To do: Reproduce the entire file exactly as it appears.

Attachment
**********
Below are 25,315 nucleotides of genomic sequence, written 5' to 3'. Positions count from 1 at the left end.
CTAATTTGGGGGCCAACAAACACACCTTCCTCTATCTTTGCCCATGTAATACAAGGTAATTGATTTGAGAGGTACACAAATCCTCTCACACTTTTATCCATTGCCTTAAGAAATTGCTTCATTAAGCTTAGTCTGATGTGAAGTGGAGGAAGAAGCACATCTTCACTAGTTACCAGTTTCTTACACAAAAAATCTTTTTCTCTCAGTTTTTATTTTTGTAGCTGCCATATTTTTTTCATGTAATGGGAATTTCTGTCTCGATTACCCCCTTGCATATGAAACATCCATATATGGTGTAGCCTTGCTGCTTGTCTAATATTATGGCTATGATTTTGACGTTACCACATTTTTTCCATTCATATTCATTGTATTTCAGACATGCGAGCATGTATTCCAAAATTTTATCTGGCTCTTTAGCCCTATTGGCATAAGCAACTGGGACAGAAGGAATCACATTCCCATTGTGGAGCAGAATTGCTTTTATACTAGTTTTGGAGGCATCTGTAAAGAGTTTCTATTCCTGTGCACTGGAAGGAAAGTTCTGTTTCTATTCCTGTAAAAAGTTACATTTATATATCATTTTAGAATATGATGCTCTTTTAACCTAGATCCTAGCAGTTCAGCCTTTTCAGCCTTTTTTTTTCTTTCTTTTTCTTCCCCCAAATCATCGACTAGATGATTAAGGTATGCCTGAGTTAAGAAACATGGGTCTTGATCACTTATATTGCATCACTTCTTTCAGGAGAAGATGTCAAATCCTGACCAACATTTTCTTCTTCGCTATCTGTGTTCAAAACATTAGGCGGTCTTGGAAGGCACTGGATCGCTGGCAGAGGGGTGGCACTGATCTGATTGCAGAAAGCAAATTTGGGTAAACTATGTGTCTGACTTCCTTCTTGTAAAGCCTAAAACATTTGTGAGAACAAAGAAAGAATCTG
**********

Below are 25,315 nucleotides of genomic sequence, written 5' to 3'. Positions count from 1 at the left end.
CTAATTTGGGGGCCAACAAACACACCTTCCTCTATCTTTGCCCATGTAATACAAGGTAATTGATTTGAGAGGTACACAAATCCTCTCACACTTTTATCCATTGCCTTAAGAAATTGCTTCATTAAGCTTAGTCTGATGTGAAGTGGAGGAAGAAGCACATCTTCACTAGTTACCAGTTTCTTACACAAAAAATCTTTTTCTCTCAGTTTTTATTTTTGTAGCTGCCATATTTTTTTCATGTAATGGGAATTTCTGTCTCGATTACCCCCTTGCATATGAAACATCCATATATGGTGTAGCCTTGCTGCTTGTCTAATATTATGGCTATGATTTTGACGTTACCACATTTTTTCCATTCATATTCATTGTATTTCAGACATGCGAGCATGTATTCCAAAATTTTATCTGGCTCTTTAGCCCTATTGGCATAAGCAACTGGGACAGAAGGAATCACATTCCCATTGTGGAGCAGAATTGCTTTTATACTAGTTTTGGAGGCATCTGTAAAGAGTTTCTATTCCTGTGCACTGGAAGGAAAGTTCTGTTTCTATTCCTGTAAAAAGTTACATTTATATATCATTTTAGAATATGATGCTCTTTTAACCTAGATCCTAGCAGTTCAGCCTTTTCAGCCTTTTTTTTTCTTTCTTTTTCTTCCCCCAAATCATCGACTAGATGATTAAGGTATGCCTGAGTTAAGAAACATGGGTCTTGATCACTTATATTGCATCACTTCTTTCAGGAGAAGATGTCAAATCCTGACCAACATTTTCTTCTTCGCTATCTGTGTTCAAAACATTAGGCGGTCTTGGAAGGCACTGGATCGCTGGCAGAGGGGTGGCACTGATCTGATTGCAGAAAGCAAATTTGGGTAAACTATGTGTCTGACTTCCTTCTTGTAAAGCCTAAAACATTTGTGAGAACAAAGAAAGAATCTG